On Cafés: Coworking Space Activator or Time Suck
I recently relocated to Budapest, Hungary. I’ll be here for the next couple of months enjoying delicious Hungarian stews and beautiful pre-war architecture, not to mention the abundance of coworking spaces that have popped up over the last several years. I believe there are at least 10 now.
While I’ve mostly called Impact Hub Budapest my home I often frequent Mosaik, a coworking space in a district nearby my flat, in the evenings after work. The space is mostly focused on tech startups, with the typical tech-startup-y vibe that comes along with that: mostly men, mostly obsessed with work (seriously these guys are always working, it’s crazy), ping pong and foosball table, and tech-entrepreneurship-focused events. This vibe isn’t typically my jam as far as a work environment goes because I’m not in tech, but the people here are awesome and I love connecting with them.
One of the reasons I love coming here is that the space has a great café run by a fantastic and hard-working friend of mine. The café is open late and serves alcohol in addition to coffee and tea. The team is usually around late to hang out and chat (well, actually they are usually working and I’m probably distracting them).
My friend at Mosaik recently told me they are trying to make the café stand on its own two feet, while also attracting new members into the space. If they can’t make it work (e.g. make the café profitable), it will essentially be turned into a kitchenette for the members.
This prompted the question: are cafés in coworking spaces actually a space activator, attracting new members, partners, and opportunities to the space or are they merely a massive time and resource sinkhole? Let’s consider both sides.
The argument for the café is a sound one, in my opinion: Build a self-sustaining business that attracts your next most likely customer, the café-goer. Other than people working at other coworking spaces, people moving from another city where they used a coworking space, or remote workers, people who work at cafés are the most likely people to become members. Therefore it is absolutely reasonable to assume that if people frequent your café, they will ultimately get tired of the less comfortable furniture and pressure to buy more lattés than they should be allowed to drink. The coworking space is a
Think about it. Other than people working at other coworking spaces, people moving from another city where they used a coworking space, or remote workers, people who work at cafés are the most likely people to become members. Therefore it is absolutely reasonable to assume that if people frequent your café, they will ultimately get tired of the less comfortable furniture and pressure to buy more lattés than they should be allowed to drink. They will, in fact, be in a strong position to convert to a coworking membership. It’s a perfect segue for them.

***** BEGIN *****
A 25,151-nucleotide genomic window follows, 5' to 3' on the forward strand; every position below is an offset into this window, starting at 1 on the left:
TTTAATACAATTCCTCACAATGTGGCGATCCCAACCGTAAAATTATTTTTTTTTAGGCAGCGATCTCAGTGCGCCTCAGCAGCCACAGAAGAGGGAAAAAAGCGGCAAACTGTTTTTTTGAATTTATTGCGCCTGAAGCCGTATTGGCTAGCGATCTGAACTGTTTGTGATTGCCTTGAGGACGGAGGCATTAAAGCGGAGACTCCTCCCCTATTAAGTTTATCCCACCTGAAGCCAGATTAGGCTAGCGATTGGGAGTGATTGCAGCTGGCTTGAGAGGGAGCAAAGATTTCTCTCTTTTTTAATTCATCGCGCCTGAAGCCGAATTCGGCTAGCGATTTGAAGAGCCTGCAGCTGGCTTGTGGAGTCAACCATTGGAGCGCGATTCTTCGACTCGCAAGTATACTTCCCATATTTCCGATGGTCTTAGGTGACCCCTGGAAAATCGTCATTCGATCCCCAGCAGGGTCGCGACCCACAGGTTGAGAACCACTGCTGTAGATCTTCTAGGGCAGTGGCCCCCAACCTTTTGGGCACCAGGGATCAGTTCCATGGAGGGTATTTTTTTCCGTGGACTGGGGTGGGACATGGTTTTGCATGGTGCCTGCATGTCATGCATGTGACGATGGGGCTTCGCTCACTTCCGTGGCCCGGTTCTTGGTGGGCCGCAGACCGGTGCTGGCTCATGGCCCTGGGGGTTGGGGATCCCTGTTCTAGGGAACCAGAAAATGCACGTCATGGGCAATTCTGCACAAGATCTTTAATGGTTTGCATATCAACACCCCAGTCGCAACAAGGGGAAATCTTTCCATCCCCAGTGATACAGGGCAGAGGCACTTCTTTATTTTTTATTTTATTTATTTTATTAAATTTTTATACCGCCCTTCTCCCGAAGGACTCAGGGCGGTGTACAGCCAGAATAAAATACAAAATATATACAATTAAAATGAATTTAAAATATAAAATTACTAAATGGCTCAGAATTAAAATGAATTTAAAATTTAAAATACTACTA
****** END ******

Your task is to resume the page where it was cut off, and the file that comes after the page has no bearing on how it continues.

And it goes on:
What’s more, having a busy café in the front of your space makes it look more appealing to the outside world. Just like a seemingly busy restaurant looks more appetizing than an empty one. A busy café in the front of your coworking space makes the coworking space look more appealing.
Because the café is also a marketing tool to some extent, I think it’s reasonable to absorb some of the cost of running the café into the coworking space’s budget, especially in the beginning.
To Not Café
Obviously, the biggest reason to not café is that a café is a different business with a different business model and requires it’s own administration and resources. A café in a coworking space requires all the things a regular café requires: a suitable space within a reasonable walking distance of your customers or with a drive-thru/parking lot, quality goods to sell, and great service. Note that reasonable walking distance means reasonable to the people doing the walking, not just to the imaginary people in your head.
Foot traffic isn’t necessarily important if you are in a high-density area. So long as you are in a place where people will divert their morning “by foot” commute to an extent to get a good cup of coffee or where people may stop after work to have a quick drink on the way home.
What you don’t want is to be in a “foot traffic desert,” a place with less than or equal to 40 single-family homes within a 2-3 block walking radius. That’s bad. In these suburban neighborhoods, nobody really walks. In this neighborhood, you probably shouldn’t even have a coworking space (unless you have a parking lot).
So no, don’t do a café if you aren’t willing to give it the good, solid shot that a “real” café ought to get (that is to say at least six months of effort to make it work). And don’t do it if you’re in a location where a café probably wouldn’t work anyway.
One great example I can think of when it comes to cafés in coworking spaces is CO+HOOTS in Phoenix, AZ, USA. I believe it was CO+HOOTS’s second location that featured a great café in the front part of the space. Unless you were a full-time member you needed to enter the coworking space from the café entrance. The café was always filled with people enjoying coffee and delicious homemade snacks. In the short amount of time I was there, I overheard people in the café asking what the back area was. Of course, the barista told them it was CO+HOOTS, a really rad coworking space. He encouraged them to go check it out.
Overall, I think a café is a great addition to any retail-level coworking space. It can attract a lot of new members and create a casual, social vibe that many coworking spaces lack. But you have to do it right. CO+HOOTS did the café the right way. Make sure you do the same.